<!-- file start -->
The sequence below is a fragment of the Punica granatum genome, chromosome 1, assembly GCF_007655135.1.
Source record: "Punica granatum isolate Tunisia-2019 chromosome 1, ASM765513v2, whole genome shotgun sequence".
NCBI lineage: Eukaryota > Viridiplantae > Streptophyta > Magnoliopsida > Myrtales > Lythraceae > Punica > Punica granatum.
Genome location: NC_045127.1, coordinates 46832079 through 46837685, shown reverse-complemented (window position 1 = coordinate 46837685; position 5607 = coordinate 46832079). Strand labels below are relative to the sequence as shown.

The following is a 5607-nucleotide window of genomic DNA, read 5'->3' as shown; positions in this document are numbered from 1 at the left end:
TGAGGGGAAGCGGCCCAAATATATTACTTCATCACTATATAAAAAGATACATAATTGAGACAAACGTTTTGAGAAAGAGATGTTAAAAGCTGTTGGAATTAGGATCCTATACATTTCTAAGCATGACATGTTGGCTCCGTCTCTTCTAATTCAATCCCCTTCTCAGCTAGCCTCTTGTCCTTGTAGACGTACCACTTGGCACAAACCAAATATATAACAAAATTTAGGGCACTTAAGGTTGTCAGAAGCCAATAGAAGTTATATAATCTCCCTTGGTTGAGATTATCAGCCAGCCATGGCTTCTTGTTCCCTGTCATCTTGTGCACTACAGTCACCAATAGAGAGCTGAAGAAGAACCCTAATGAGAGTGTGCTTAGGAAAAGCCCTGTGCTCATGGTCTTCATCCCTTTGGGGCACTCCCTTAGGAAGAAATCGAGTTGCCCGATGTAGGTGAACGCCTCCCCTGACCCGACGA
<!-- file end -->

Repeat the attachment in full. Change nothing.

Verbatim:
The sequence below is a fragment of the Punica granatum genome, chromosome 1, assembly GCF_007655135.1.
Source record: "Punica granatum isolate Tunisia-2019 chromosome 1, ASM765513v2, whole genome shotgun sequence".
NCBI lineage: Eukaryota > Viridiplantae > Streptophyta > Magnoliopsida > Myrtales > Lythraceae > Punica > Punica granatum.
Genome location: NC_045127.1, coordinates 46832079 through 46837685, shown reverse-complemented (window position 1 = coordinate 46837685; position 5607 = coordinate 46832079). Strand labels below are relative to the sequence as shown.

The following is a 5607-nucleotide window of genomic DNA, read 5'->3' as shown; positions in this document are numbered from 1 at the left end:
TGAGGGGAAGCGGCCCAAATATATTACTTCATCACTATATAAAAAGATACATAATTGAGACAAACGTTTTGAGAAAGAGATGTTAAAAGCTGTTGGAATTAGGATCCTATACATTTCTAAGCATGACATGTTGGCTCCGTCTCTTCTAATTCAATCCCCTTCTCAGCTAGCCTCTTGTCCTTGTAGACGTACCACTTGGCACAAACCAAATATATAACAAAATTTAGGGCACTTAAGGTTGTCAGAAGCCAATAGAAGTTATATAATCTCCCTTGGTTGAGATTATCAGCCAGCCATGGCTTCTTGTTCCCTGTCATCTTGTGCACTACAGTCACCAATAGAGAGCTGAAGAAGAACCCTAATGAGAGTGTGCTTAGGAAAAGCCCTGTGCTCATGGTCTTCATCCCTTTGGGGCACTCCCTTAGGAAGAAATCGAGTTGCCCGATGTAGGTGAACGCCTCCCCTGACCCGACGA